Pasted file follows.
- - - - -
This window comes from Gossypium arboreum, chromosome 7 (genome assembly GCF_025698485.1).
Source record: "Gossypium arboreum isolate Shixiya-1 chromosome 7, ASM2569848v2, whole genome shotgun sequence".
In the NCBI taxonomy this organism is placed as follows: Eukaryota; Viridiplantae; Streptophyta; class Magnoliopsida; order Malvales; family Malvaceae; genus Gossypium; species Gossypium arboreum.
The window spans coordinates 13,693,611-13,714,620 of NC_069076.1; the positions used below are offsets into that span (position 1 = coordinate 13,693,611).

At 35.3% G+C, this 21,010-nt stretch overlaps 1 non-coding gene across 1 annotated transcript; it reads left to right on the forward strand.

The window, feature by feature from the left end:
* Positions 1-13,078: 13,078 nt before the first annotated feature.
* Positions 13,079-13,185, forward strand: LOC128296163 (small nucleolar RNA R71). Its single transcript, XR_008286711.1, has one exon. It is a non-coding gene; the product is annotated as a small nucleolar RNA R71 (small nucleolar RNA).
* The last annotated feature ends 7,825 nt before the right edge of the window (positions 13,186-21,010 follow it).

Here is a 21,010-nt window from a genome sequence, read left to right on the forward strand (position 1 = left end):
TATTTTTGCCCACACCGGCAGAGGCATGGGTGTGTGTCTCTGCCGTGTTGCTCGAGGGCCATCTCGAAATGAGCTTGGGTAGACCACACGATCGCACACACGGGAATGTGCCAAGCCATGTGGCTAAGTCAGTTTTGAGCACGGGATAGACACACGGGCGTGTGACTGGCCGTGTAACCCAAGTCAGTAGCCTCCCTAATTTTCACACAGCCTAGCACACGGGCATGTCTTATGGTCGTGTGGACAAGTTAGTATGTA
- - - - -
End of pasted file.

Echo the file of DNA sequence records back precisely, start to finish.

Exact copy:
This window comes from Gossypium arboreum, chromosome 7 (genome assembly GCF_025698485.1).
Source record: "Gossypium arboreum isolate Shixiya-1 chromosome 7, ASM2569848v2, whole genome shotgun sequence".
In the NCBI taxonomy this organism is placed as follows: Eukaryota; Viridiplantae; Streptophyta; class Magnoliopsida; order Malvales; family Malvaceae; genus Gossypium; species Gossypium arboreum.
The window spans coordinates 13,693,611-13,714,620 of NC_069076.1; the positions used below are offsets into that span (position 1 = coordinate 13,693,611).

At 35.3% G+C, this 21,010-nt stretch overlaps 1 non-coding gene across 1 annotated transcript; it reads left to right on the forward strand.

The window, feature by feature from the left end:
* Positions 1-13,078: 13,078 nt before the first annotated feature.
* Positions 13,079-13,185, forward strand: LOC128296163 (small nucleolar RNA R71). Its single transcript, XR_008286711.1, has one exon. It is a non-coding gene; the product is annotated as a small nucleolar RNA R71 (small nucleolar RNA).
* The last annotated feature ends 7,825 nt before the right edge of the window (positions 13,186-21,010 follow it).

Here is a 21,010-nt window from a genome sequence, read left to right on the forward strand (position 1 = left end):
TATTTTTGCCCACACCGGCAGAGGCATGGGTGTGTGTCTCTGCCGTGTTGCTCGAGGGCCATCTCGAAATGAGCTTGGGTAGACCACACGATCGCACACACGGGAATGTGCCAAGCCATGTGGCTAAGTCAGTTTTGAGCACGGGATAGACACACGGGCGTGTGACTGGCCGTGTAACCCAAGTCAGTAGCCTCCCTAATTTTCACACAGCCTAGCACACGGGCATGTCTTATGGTCGTGTGGACAAGTTAGTATGTA